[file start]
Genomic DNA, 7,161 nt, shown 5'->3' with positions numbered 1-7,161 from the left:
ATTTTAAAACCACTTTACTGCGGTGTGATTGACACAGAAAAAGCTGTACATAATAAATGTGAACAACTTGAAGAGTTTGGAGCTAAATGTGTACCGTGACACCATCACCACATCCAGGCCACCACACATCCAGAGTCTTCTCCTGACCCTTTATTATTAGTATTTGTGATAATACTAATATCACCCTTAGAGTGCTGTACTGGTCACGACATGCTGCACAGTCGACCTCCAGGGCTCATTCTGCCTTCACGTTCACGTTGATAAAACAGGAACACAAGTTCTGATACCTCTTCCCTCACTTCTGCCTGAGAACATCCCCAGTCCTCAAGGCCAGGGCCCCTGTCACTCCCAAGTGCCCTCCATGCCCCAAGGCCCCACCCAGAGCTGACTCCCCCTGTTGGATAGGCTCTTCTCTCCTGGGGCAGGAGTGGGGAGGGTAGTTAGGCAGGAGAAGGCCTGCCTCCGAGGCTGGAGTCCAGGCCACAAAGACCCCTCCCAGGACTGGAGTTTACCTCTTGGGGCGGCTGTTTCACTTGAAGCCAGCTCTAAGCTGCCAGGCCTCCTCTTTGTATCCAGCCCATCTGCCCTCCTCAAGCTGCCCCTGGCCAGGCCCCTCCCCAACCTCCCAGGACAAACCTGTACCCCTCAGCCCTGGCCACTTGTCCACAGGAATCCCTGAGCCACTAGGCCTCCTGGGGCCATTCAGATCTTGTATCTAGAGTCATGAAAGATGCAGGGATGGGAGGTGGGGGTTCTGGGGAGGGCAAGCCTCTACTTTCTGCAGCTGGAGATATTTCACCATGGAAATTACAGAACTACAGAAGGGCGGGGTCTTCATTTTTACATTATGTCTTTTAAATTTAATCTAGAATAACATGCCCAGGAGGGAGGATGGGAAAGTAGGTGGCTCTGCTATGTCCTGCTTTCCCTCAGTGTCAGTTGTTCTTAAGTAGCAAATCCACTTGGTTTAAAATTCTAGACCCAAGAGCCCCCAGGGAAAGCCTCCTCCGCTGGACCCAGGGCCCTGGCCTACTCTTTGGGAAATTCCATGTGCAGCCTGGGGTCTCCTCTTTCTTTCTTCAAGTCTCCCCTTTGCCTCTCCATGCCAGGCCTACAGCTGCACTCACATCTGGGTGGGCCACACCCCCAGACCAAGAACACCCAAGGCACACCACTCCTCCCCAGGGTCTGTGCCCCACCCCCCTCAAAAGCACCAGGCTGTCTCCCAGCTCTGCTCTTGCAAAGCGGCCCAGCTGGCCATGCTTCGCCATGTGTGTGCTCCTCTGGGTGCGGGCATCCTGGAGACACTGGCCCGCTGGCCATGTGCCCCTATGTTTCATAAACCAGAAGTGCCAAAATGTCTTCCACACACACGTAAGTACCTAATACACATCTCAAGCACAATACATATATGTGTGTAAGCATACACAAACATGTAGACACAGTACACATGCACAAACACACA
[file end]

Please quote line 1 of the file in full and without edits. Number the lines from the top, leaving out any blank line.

Genomic DNA, 7,161 nt, shown 5'->3' with positions numbered 1-7,161 from the left: